Photo courtesy of NIH

Clenton G. Winford

Annie, Clenton and Jane, are among the more than 350,000 volunteers from around the nation and the world who have participated in clinical research at the National Institutes of Health Clinical Center in Bethesda, Maryland, since the hospital opened more than 50 years ago. Clinical research is how physician-scientists translate promising discoveries in the laboratory into better ways to treat, prevent, diagnose, and understand human disease.

"Clinical research volunteers come from all walks of life and are truly partners in medical discovery," says Dr. John I. Gallin, Clinical Center Director. At the Clinical Center — the nation's largest hospital devoted to clinical research and the most technologically advanced — this partnership has resulted in a long list of medical milestones, including first cure of a solid tumor with chemotherapy, gene therapy, successful replacement of a mitral valve, and use of AZT to treat AIDS.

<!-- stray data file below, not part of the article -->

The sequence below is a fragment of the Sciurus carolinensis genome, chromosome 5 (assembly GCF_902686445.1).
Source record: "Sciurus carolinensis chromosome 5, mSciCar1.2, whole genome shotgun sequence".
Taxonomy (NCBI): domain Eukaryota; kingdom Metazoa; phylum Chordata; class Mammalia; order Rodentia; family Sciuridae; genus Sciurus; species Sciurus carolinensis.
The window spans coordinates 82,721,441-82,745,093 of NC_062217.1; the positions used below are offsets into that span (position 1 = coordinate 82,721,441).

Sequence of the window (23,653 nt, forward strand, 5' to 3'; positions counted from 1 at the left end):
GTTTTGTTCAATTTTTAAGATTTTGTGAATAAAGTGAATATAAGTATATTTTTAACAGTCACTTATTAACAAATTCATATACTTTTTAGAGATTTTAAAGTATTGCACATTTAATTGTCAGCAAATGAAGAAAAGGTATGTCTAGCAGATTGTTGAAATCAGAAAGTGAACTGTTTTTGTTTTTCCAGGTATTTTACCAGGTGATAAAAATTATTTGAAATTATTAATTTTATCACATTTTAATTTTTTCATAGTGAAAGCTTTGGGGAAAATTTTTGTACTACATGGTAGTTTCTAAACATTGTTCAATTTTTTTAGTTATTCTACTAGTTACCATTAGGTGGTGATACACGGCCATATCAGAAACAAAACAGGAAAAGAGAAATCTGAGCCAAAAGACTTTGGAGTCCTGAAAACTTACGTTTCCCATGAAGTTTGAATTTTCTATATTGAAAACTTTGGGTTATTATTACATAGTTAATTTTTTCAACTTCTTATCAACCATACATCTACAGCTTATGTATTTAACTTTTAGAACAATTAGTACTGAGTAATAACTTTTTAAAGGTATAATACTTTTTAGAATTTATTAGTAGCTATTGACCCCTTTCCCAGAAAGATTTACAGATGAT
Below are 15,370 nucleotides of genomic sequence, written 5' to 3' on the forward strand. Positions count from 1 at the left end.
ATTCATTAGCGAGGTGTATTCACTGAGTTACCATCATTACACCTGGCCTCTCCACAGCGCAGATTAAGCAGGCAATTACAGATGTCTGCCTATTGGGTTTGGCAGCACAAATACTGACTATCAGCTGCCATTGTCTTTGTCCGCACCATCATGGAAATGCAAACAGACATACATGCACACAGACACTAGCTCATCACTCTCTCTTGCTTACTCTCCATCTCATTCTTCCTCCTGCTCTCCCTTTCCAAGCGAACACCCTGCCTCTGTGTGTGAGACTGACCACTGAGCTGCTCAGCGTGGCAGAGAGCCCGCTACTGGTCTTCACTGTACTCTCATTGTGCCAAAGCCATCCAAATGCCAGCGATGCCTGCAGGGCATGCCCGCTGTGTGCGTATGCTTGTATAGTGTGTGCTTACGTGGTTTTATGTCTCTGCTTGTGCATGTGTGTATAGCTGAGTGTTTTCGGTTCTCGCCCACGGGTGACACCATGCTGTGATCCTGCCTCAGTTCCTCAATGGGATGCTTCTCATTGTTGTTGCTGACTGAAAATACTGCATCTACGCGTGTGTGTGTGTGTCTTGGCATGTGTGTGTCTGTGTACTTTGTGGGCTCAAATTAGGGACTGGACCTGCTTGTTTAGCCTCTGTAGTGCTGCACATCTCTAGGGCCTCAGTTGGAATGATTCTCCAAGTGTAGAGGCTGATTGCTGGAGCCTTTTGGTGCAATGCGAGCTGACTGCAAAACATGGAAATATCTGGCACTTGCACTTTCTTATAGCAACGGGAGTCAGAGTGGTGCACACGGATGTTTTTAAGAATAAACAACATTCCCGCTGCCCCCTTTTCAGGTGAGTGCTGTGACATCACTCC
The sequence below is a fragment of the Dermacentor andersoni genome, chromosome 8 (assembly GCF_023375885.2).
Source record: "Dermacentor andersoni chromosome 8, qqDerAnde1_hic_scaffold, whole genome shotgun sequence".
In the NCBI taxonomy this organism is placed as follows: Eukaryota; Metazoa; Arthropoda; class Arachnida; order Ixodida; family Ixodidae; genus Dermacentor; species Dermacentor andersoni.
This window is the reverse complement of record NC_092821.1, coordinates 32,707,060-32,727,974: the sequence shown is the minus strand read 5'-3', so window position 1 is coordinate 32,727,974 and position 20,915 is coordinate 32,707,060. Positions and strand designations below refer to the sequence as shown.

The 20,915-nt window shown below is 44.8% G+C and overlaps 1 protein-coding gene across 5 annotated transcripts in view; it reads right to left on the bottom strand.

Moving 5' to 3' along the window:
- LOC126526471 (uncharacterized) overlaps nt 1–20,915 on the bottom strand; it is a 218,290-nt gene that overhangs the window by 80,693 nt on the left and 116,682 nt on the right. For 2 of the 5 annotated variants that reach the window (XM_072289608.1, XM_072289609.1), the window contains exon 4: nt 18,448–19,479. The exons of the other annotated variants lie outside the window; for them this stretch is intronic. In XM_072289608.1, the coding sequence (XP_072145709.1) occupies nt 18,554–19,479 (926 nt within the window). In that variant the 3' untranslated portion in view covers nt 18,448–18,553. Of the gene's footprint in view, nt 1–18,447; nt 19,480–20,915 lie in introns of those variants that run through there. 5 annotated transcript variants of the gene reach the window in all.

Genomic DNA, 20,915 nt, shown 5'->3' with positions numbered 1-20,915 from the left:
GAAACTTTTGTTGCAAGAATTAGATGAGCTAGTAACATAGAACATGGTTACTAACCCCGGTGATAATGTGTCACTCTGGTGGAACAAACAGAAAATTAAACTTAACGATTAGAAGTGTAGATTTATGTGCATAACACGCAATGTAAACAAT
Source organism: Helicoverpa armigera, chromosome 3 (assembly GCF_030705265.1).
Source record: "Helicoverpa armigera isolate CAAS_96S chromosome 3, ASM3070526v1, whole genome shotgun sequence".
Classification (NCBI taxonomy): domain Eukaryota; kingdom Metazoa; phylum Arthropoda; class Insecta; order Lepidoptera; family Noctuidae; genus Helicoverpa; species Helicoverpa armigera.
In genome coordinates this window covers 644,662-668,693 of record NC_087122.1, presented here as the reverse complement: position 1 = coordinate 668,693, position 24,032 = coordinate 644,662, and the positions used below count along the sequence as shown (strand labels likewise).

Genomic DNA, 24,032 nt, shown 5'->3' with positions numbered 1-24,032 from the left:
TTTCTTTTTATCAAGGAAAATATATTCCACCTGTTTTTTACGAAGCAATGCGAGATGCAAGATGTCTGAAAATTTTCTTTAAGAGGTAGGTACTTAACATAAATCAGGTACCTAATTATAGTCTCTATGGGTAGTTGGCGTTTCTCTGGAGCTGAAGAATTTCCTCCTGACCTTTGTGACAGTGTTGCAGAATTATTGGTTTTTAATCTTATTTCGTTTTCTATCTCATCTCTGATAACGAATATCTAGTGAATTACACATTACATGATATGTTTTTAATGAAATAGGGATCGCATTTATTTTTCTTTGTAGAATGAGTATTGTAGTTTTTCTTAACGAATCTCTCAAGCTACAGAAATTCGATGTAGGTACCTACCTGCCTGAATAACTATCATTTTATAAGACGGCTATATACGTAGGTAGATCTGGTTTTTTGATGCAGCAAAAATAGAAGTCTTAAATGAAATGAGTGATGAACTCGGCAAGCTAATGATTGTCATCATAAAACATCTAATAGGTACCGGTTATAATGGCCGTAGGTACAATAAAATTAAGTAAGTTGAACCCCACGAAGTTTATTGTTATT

There are about 1,500 clinical research studies in progress at the NIH Clinical Center every day. About half the studies are the first tests of new drugs or medical treatments in people. The rest are natural history studies of diseases — including many rare diseases. These long-term studies lead to better understanding of how diseases develop and to improvements in prevention and treatment.

All Clinical Center patients are seen as part of a clinical research study. There's no cost for the care received. For more information — including opportunities for healthy volunteers to participate in clinical research — go online: http://clinicalcenter.nih.gov. Or call 1-866-999-1112 (TTY 1-866-411-1010).

Photo courtesy of NIH

Because lives depend on it

Interested in finding out more about clinical research? A new NIH Web site offers important information to consider, options for participating, and personal stories from research volunteers. Go to: NIH Clinical Research and You. There's a link to ClinicalTrials.gov, which provides information about trials across the country, including those at the NIH hospital.

Spring 2007 Issue: Volume 2 Number 2 Pages 22 - 24